2. The Curriculum Vitae

An essential element when job hunting, a “good” CV is first and foremost a clear CV. A recruiter must be able to identify your contact details, education and main experience quickly.

Once you have finished you CV, ask yourself two questions: What more could I delete? Is it suited to my target recruiters? If you are aiming at several, very different, targets, don’t hesitate to create two or three CVs tailored to your chosen target.

Your goal is to get an interview; to achieve it you need to combat three enemies.

Enemy 1: vagueness

  • A CV with no clear strategy: before writing it, define your expectations of your next job. The main thrust of your career will be clearer to you; it must make a future employer want to make contact with you.

  • Contact details at the end of your CV, no contact details: remember that all recruiters look for them in the top left! Just putting them in the accompanying email is not enough.

  • Unexplained gaps: breaks to bring up your children, go back to college, sail round the world... always say what you have been doing: this will save the recruiter unnecessary questions. Tip: a long period of unemployment can be replaced by “personal project, creative project, etc”, provided you are able to talk about it in an interview.

  • The ghost company: a recruiter is not a walking business directory – a company name is not enough! Indicate in brackets what it does, website, turnover and workforce. These details are equally valid, with the exception of the name, if you do not want to name the company you are still working for.

  • A lack of figures: perhaps you are an excellent sales rep, and you exceed your targets, but no trace of it, such as “2006: achieved 110% of the required sales target”, appears on your CV? In your opinion, what will the Sales Director you are trying to convince think? Whatever your role, you can show a recruiter that you are aware of quantitative and qualitative goals. A development engineer, for example, might indicate the scope of a project by indicating the number of man-days or the number of lines of code.

Enemy 2: unbalance

  • Disproportionate information: the lengths of the segments of information should reflect the amounts of time spent with each company. A common error is to summarise five years of experience in five lines while one year takes up ten lines. Another classic error: the CVs of computer services consultants where each assignment is detailed to the nth degree however long they lasted. The result is an overly long CV where nothing stands out.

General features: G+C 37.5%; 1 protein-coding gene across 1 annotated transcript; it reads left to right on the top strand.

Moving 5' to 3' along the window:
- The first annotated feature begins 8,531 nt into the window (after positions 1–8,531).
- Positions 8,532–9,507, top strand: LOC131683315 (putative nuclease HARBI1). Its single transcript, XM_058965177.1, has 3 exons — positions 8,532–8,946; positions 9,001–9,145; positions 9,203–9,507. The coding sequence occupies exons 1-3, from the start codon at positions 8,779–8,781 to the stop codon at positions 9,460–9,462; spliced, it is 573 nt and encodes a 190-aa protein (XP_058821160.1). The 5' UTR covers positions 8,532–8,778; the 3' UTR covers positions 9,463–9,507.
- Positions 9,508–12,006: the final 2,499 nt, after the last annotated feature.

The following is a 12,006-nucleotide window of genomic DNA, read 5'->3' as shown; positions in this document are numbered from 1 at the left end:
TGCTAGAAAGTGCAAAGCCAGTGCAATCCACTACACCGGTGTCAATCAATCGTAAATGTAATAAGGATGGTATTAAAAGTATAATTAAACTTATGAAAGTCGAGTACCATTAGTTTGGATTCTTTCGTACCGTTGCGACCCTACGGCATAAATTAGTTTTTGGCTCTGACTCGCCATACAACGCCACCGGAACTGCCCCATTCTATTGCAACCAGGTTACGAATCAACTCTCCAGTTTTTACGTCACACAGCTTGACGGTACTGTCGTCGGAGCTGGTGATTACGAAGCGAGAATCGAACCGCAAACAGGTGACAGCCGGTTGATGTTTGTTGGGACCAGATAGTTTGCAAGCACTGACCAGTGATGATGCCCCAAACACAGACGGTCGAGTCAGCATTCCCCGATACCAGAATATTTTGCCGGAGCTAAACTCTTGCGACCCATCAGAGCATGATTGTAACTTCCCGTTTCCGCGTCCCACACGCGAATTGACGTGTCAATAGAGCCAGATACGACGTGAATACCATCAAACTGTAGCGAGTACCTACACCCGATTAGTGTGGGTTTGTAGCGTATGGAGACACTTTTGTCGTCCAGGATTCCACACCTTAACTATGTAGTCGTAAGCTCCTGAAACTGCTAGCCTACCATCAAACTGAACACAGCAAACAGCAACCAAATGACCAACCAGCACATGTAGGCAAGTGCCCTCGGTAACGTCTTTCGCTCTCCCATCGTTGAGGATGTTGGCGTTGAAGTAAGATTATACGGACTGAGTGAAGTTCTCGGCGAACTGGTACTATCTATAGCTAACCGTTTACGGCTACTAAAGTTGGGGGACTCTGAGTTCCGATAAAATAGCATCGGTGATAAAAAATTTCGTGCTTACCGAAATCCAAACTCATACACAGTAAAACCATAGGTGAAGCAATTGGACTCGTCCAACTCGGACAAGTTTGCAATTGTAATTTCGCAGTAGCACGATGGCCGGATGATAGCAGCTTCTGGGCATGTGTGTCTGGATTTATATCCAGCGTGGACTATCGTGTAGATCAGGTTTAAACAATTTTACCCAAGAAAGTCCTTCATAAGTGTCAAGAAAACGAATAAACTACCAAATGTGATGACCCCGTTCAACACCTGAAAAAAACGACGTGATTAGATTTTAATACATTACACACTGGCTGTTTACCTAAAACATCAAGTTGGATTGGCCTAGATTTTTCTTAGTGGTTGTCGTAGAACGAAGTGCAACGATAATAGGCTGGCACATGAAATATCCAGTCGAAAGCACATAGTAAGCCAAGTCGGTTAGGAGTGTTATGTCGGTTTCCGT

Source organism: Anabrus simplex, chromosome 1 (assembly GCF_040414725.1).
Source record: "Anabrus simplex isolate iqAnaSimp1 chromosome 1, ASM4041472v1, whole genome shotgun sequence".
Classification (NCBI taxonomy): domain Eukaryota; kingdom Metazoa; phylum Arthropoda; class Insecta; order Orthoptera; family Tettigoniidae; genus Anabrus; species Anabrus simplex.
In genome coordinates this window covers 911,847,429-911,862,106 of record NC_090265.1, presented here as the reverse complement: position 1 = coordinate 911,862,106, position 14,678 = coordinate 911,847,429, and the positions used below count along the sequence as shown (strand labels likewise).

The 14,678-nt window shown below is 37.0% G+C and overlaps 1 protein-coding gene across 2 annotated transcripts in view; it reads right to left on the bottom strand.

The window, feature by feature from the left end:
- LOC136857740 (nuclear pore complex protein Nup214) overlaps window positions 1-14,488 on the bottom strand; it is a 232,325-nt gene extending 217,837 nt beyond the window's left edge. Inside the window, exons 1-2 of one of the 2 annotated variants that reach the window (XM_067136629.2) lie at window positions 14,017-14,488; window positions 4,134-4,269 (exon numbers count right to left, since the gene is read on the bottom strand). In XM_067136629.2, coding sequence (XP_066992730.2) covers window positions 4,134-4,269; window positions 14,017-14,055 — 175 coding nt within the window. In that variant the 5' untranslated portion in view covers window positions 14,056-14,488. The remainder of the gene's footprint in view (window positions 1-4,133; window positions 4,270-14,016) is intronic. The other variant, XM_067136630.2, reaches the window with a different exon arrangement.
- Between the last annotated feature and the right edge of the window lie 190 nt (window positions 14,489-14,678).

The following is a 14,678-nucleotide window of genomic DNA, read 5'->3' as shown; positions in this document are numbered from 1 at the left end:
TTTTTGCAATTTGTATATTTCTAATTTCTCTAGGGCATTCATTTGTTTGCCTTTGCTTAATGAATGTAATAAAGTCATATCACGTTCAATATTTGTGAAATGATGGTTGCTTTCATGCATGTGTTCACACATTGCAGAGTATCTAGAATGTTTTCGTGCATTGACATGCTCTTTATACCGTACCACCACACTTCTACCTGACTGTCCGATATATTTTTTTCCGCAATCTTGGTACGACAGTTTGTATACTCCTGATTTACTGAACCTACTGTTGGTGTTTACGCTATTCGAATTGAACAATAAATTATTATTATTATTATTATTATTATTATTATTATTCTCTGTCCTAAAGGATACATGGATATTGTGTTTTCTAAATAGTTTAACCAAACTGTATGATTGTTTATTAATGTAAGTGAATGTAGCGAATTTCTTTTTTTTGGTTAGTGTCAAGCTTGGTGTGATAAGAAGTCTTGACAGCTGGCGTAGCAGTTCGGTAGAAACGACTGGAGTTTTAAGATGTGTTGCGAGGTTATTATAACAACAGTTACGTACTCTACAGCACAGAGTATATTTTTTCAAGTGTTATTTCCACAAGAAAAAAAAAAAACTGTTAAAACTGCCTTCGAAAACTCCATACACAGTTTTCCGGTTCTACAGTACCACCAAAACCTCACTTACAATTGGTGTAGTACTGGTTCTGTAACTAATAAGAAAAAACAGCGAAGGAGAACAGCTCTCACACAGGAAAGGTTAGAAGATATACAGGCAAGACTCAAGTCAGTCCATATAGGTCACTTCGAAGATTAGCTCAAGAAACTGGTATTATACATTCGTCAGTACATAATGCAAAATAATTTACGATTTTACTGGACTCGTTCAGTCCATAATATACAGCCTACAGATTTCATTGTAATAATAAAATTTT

• A litany of training courses, internships or every little item of experience: a Masters level candidate mentioning all her company training courses. Great, but summarise them, it’s a better idea! One or two sentences are enough. The benefit for you is that by making these points briefer you make space for other, more recent, formative, effective items, especially as after a fifteen-year career, this type of information loses its interest and risks showing up your lack of summarising skills. At this level of experience, instead of adding each new stage to a previous version of your CV, start again from scratch when you need to write a new one.

  • “Flash” CVs: one line per job! This type of CV is common for candidates who have done lots of temporary work or consulting. So as not to leave the recruiter unsatisfied, consider grouping together several items of experience (for example: freelance developer for companies X, Y and Z) and going into a little more detail on your role.

Enemy 3: vanity

  • Languages: great news: But, just because you went on holiday to Rome, it doesn't make you fluent Italian speaker! A little realism ― and modesty? ― is perhaps in order, if only to prevent you making a journey for no reason. Especially given that someone who is “bilingual” or “fluent” but cannot speak a word in the interview is unlikely to make a good impression when the position requires daily relations with the Rome office... as the advert indicated.

  • The all-purpose section, generally entitled “leisure interests”: the 18 countries you have visited, the five different sports you play and your holiday home improvement work... Restraint is advisable!

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